It can be seen from the examples of FIG. 20 that the LR STA is more likely to obtain the TOXP than the HR STA. That is, although the LR STA and the HR STA perform a backoff process using the first primary channel and the second primary channel, the probability of the whole second primary channel being in the idle state is generally lower than the probability of the first primary channel being in the idle state, and accordingly the HR STA is less likely to decrease the backoff count than the LR STA. As a result, the HR STA is less likely to obtain the TXOP than the LR STA. That is, fairness is lost in terms of channel access of the LR STA and the HR STA.

To address this problem, the LR STA and the HR STA may be allowed to perform backoff only on the first primary channel. For example, both the LR STA and the HR STA may be caused in common to support only the reception capability for the first primary channel, and the backoff mechanism of the LR STA and the HR STA may be restricted to be performed only on the first primary channel.

For example, in a BSS supporting 1 MHz, 2 MHz, 4 MHz, 8 MHz, and 16 MHz channel bandwidths, both the LR STA and the HR STA support the reception capability for 1 MHz transmission, and perform the backoff mechanism on the 1 MHz channel in common. If channel sensing is performed only on the 1 MHz channel and the backoff timer reaches 0 through the backoff process, the corresponding STA (i.e., either the LR STA or the HR STA) may transmit data, determining that the STA is allowed to begin TXOP. Herein, regardless of whether or not the secondary channel is idle/busy during backoff countdown, transmission of the 1 MHz, 2 MHz, 4 MHz, 8 MHz or 16 MHz PPDU frame may be determined depending on whether the secondary channel(s) are idle/busy after the backoff timer of the STA reaches 0. In addition, depending on the transmission capability of the STA, the bandwidth of a data frame to be transmitted after the backoff timer reaches 0 may be limited.

That is, both the LR STA and the HR STA uses the first primary channel to perform the backoff mechanism, and the transmission bandwidth for data transmission is determined depending on the transmission capability of the STA whose backoff timer has reached 0 and whether or not the first secondary channel and the second secondary channel are idle/busy.

According to this operation scheme, since data transmission using only the first primary channel (i.e., primary 1 MHz channel) is not supported for the HR STA (i.e., the HR STA is to use at least the second primary channel second primary channel (i.e., primary 2 MHz channel) for data transmission), the HR STA may fail to perform data transmission when all the secondary channels are busy and only the first primary channel is in the idle state even if the TXOP is allowed to begin.

In this case, the HR STA may perform the backoff process again. Herein, this backoff process, which is different from a new backoff process invoked by collision, may be performed while the previous CW value is maintained rather than being doubled and the retransmission countdown is not changed.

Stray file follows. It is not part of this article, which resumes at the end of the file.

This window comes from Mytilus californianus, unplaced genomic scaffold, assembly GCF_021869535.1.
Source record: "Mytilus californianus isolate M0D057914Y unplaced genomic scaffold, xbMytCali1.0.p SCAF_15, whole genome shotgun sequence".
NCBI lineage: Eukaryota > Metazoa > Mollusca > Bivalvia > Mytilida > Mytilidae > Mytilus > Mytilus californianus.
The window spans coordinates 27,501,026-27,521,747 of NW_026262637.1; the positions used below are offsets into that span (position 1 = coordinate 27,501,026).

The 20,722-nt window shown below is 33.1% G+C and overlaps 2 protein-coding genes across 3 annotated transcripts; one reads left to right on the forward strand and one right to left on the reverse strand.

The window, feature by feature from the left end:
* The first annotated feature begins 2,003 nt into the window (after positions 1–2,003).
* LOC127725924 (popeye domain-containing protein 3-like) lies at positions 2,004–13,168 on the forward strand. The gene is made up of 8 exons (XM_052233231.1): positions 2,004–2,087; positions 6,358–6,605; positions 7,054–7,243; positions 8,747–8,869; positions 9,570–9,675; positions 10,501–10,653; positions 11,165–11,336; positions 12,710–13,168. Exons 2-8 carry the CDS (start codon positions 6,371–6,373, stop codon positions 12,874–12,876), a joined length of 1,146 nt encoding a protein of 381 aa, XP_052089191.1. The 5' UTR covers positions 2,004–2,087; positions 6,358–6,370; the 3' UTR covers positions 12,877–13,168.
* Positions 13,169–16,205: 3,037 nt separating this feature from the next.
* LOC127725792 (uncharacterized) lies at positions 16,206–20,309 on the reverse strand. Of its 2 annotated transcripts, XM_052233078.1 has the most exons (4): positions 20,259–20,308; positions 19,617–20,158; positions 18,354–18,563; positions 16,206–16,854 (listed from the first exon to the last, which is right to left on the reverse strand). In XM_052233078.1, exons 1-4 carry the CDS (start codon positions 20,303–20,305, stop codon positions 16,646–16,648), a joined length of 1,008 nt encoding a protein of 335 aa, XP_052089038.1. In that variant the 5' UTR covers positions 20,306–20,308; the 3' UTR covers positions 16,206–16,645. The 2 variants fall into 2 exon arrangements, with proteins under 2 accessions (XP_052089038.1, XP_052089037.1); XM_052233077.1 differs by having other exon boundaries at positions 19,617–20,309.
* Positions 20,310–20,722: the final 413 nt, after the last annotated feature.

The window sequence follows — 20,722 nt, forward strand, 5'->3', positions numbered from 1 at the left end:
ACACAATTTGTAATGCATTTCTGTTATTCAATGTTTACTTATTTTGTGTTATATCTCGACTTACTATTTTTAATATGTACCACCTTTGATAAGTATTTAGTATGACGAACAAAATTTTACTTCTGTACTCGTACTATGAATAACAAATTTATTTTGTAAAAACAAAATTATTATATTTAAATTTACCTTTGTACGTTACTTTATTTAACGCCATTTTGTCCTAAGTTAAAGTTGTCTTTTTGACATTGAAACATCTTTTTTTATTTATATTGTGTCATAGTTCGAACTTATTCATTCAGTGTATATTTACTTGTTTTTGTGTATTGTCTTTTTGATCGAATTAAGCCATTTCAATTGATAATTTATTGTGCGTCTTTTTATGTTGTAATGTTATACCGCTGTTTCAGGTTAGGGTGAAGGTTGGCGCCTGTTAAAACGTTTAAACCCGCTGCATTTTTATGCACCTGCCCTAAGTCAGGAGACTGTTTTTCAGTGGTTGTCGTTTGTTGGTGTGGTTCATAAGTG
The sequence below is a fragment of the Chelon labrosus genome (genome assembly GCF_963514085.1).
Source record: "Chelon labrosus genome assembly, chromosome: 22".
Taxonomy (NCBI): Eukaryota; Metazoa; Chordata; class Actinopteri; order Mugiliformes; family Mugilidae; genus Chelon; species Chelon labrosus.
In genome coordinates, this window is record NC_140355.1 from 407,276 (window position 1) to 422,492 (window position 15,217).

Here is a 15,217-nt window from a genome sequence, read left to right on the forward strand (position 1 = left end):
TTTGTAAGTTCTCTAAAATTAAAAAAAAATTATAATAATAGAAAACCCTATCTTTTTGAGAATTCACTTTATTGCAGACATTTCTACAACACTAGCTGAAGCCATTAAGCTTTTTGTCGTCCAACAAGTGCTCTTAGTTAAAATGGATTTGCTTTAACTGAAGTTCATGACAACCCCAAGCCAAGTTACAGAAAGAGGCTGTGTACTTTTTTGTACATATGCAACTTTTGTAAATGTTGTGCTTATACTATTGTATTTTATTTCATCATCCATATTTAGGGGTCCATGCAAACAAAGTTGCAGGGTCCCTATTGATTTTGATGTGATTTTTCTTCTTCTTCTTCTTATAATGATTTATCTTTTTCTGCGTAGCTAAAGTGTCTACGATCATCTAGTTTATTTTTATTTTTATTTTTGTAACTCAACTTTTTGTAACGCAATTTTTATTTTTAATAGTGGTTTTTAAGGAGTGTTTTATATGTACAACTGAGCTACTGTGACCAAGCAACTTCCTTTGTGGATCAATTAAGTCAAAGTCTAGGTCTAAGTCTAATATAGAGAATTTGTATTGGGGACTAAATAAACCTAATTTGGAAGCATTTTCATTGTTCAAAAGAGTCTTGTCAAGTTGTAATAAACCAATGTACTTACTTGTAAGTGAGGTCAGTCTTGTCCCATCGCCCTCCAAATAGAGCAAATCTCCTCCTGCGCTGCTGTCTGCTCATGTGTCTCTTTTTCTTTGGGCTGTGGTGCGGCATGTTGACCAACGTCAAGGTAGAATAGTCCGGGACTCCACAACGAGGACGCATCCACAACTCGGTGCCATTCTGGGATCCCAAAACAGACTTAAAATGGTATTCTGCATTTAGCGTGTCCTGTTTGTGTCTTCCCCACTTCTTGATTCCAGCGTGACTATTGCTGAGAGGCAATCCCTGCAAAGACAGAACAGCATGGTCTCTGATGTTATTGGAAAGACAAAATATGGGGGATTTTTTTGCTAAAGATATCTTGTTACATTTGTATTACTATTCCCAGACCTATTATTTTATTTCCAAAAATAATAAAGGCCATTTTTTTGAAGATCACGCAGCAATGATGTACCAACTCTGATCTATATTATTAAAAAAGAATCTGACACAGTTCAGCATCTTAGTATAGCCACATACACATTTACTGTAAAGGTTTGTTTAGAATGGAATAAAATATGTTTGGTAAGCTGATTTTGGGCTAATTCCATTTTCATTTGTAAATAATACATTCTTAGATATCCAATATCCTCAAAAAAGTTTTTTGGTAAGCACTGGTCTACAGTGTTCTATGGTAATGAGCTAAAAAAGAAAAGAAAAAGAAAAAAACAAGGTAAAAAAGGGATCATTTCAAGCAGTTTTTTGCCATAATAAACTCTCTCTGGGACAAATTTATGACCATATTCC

However, this scheme may still have a problem of inefficiency as channel access cannot be performed even if fairness of channel access is provided to the LR STA and the HR STA and the HR STA successfully completes backoff countdown.

As another method to address the problem of losing fairness of channel access of the LR STA and the HR STA is in the example of FIG. 20, the LR STA and the HR STA may support a reception capability for the second primary channel in common, and the backoff mechanism of the LR STA and the HR STA may be restricted to being performed only on the second primary channel.

For example, in a BSS supporting 1 MHz, 2 MHz, 4 MHz, 8 MHz, and 16 MHz channel bandwidths, the LR STA and the HR STA support the reception capability for 2 MHz transmission in common, and the backoff mechanisms thereof are performed on the 2 MHz channel in common. If channel sensing is performed only on the 2 MHz channel and beginning of TXOP is allowed through the backoff process (or the backoff timer reaches 0), the corresponding STA (i.e., either the LR STA or the HR STA) may transmit data. Herein, once the backoff timer reaches 0, transmission of a 1 MHz or 2 MHz PPDU frame may be performed depending on whether or not the first primary channel, first secondary channel, and second primary channel are idle/busy. In addition, regardless of whether or not the second secondary channel is idle/busy during backoff countdown, transmission of the 4 MHz, 8 MHz or 16 MHz PPDU frame may be determined depending on whether the second secondary channel is idle/busy after the backoff timer of the STA reaches 0. In addition, depending on the transmission capabilities of the STA, the bandwidth of a data frame to be transmitted after the backoff timer reaches 0 may be limited.

That is, both the LR STA and the HR STA use the second primary channel to perform the backoff mechanism, and the transmission bandwidth for data transmission is determined depending on the transmission capability of the STA for which the TXOP is allowed to begin (or the backoff timer has reached 0) and whether or not the first primary channel, first secondary channel, and second secondary channel are idle/busy.

According to this operation scheme, fairness of channel access may be provided to the LR STA and the HR STA. However, if the first primary channel is idle and the first secondary channel is busy, the LR STA intending to transmit a 1 MHz PPDU frame cannot continue backoff countdown since the second primary channel is busy. In this case, utilization of the first primary channel in the idle state is prevented, and accordingly efficiency of utilization of bandwidths in the whole system is degraded.